Kashima no Tachi is the name given by Inaba sensei to what he teaches. The techniques derive from Kashima Shinryu which is an older traditional Japanese martial art (koryu), of which we concentrate on the kenjutsu (sword) techniques. Kashima Shinryu developed during Japan's turbulent mediaeval period, and its teachings are believed to be the core of Japanese martial arts. Swordsmanship helps develop well aligned and clearly focused movement, with power and subtlety. It also develops "ma-ai" - judgment of distance and accuracy of timing, which complements the study of Aikido although there are philosophical differences which require investigation and understanding.
This Japanese martial arts school has a history of hundreds of years. It was revitalised by Kunii Zen'ya, the 18th generation headmaster of Kashima Shinryu who died in 1966.
Our line of teaching is through Inaba sensei, the who was fomerly Kancho (Director) of the Shiseikan (and since his retirement is Meiyo Shihan), located in the Meiji Jingu shrine in Tokyo (one of the most important shrines in Japan). Inaba sensei studied directly with Kunii Zen'ya for a year and a half before his death. Inaba sensei is authorised to teach Kashima Shinryu Kenjutsu, but he is not part of the Kashima Shinryu Federation of Martial Sciences. In the view of some third parties, Inaba Sensei's understanding and demonstration of Kunii Sensei's teaching is unparalleled. While teaching under the name Kashima Shinryu for many years, Inaba sensei decided to rename his art Kashima no Tachi (sword of Kashima).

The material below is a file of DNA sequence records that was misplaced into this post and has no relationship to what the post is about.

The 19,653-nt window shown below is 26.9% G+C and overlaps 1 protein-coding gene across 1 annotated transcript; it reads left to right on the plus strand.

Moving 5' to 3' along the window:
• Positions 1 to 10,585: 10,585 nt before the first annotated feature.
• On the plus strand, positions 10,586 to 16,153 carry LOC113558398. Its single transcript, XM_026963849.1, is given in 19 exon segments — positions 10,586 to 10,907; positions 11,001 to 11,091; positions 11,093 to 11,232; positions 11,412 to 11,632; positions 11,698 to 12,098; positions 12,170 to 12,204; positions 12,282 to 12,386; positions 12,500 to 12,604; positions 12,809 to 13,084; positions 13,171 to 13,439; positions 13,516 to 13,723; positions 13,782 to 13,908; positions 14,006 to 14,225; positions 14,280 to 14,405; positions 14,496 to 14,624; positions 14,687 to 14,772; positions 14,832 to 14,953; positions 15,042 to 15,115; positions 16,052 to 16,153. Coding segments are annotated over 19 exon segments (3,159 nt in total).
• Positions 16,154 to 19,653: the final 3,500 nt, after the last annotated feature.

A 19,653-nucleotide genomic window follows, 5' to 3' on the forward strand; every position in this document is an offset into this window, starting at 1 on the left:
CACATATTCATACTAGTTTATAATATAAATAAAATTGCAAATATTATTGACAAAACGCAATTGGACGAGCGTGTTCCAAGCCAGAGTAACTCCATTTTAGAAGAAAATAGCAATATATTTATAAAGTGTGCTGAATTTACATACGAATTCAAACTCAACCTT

There is an excellent interview with Inaba sensei at the Aikido Journal online magazine (you will need to subscribe to read the article).
We focus mainly on then five sets of sword techniques using bokken (wooden swords, also known as bokuto) and fukurojinai (leather covered bamboo swords), although battojutsu (sword drawing) is also studied, as well as other weapons including jo and bo (yari or spear), and some of the specific Taijutsu techniques.